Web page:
Last night, Morelia was under siege. Michoacán’s cartel, La Familia, in retribution for the arrest of two of its members yesterday in a Pátzcuaro restaurant, set fires on all the roads into the capital city. One gas station burned; trucks and buses were set on fire. The highway between Pátzcuaro and Morelia was blocked with a truck full of chickens. The highways to Guadalajara and Mexico City were also blockaded by trucks and large caliber arms fire (to translate badly).
It was Michoacán’s most violent night this year: officially, the casualties stand at only three. But this compounds with the body count everyone is watching today: the unearthing of Morelia citizens in a mass grave outside Acapulco. Tonight, the Acapulco bodies that have been identified so far are being brought to Morelia’s cathedral.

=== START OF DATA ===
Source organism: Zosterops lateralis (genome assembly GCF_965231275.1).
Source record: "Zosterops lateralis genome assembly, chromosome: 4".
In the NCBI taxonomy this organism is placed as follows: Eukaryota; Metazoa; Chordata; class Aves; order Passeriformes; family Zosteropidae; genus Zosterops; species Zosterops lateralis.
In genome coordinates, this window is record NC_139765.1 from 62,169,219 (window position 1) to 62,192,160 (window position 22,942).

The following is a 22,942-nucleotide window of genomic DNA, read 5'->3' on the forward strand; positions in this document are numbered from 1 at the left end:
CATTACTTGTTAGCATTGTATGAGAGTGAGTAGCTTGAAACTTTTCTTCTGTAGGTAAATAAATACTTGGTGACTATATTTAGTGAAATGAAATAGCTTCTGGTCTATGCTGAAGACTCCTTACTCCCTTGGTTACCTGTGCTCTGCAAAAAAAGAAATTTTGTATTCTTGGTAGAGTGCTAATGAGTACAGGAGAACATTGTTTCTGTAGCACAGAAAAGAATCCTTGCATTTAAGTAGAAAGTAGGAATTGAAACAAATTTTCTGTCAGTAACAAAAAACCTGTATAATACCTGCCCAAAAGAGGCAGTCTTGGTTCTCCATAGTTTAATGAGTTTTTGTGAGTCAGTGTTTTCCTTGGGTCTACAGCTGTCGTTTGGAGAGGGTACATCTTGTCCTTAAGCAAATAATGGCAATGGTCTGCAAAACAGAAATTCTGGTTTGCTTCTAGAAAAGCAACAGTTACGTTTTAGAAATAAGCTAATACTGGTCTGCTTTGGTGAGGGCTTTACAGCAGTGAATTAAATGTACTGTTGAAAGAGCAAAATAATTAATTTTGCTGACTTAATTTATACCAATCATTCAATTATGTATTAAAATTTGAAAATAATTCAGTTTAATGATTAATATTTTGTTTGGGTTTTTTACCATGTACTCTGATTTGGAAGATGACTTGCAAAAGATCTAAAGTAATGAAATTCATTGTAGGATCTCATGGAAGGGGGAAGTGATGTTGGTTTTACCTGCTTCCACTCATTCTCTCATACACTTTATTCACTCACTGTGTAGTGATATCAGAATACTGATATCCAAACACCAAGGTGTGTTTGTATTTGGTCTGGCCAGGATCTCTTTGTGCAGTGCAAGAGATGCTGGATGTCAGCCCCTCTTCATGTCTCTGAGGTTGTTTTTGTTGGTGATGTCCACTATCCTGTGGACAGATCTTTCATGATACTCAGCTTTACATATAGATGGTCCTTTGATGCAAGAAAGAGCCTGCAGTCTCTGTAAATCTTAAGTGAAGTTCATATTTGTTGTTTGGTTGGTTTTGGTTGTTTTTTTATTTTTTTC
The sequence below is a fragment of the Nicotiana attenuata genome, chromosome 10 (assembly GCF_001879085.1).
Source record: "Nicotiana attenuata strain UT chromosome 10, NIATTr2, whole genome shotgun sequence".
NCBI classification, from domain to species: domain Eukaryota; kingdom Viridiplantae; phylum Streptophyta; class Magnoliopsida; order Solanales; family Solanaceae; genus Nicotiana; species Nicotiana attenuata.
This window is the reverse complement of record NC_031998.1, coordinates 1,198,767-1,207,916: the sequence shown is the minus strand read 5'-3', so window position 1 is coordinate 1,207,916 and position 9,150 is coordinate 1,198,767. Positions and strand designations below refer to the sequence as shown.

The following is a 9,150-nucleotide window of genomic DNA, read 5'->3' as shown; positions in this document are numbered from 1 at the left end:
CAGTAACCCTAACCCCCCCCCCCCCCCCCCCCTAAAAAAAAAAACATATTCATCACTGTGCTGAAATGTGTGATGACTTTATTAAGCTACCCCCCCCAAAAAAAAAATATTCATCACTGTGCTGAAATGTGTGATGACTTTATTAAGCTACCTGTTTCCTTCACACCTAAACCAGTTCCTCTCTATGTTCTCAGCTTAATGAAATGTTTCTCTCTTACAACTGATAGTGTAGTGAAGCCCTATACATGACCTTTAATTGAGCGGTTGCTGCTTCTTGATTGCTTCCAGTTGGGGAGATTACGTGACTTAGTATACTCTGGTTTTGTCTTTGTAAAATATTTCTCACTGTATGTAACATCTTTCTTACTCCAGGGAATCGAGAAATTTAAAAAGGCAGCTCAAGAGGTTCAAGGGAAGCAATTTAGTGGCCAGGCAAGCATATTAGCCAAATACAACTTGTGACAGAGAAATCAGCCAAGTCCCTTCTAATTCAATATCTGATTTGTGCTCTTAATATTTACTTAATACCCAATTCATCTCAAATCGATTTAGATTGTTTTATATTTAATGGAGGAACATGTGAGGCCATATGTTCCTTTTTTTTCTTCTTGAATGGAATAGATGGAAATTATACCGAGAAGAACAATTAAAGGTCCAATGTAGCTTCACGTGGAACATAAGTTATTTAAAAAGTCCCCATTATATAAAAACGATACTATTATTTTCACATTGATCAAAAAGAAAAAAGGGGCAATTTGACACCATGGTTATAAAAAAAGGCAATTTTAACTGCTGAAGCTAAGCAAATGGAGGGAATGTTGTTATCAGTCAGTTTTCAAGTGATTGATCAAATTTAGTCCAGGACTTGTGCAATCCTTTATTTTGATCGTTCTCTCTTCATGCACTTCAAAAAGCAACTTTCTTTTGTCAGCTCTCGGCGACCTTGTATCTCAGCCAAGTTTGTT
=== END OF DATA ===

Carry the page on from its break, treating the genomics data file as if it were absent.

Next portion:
All this, and yet, in the playground this afternoon, the merry-go-round was operational and the Brian Adams tunes were blasting like any old Saturday. The strike protesting federal funding cuts to schools and other programs is still camped out in the Plaza de Armas. Tonight, restaurants are full. By Las Tarascas, girls in quinceañera gowns posed for portraits and a white limo awaited newlyweds in front of the church under the Aqueduct.
It is the normalcy, not the body counts or the prevalence of guns, that has caught my attention. In my limited experience (Maoist insurgents and Salvadoran gangs), a crisis has occurred when a country is suddenly in upheaval: but when a war is underway, life dodges bullets and goes on. I have been hoping that the latter wasn’t so.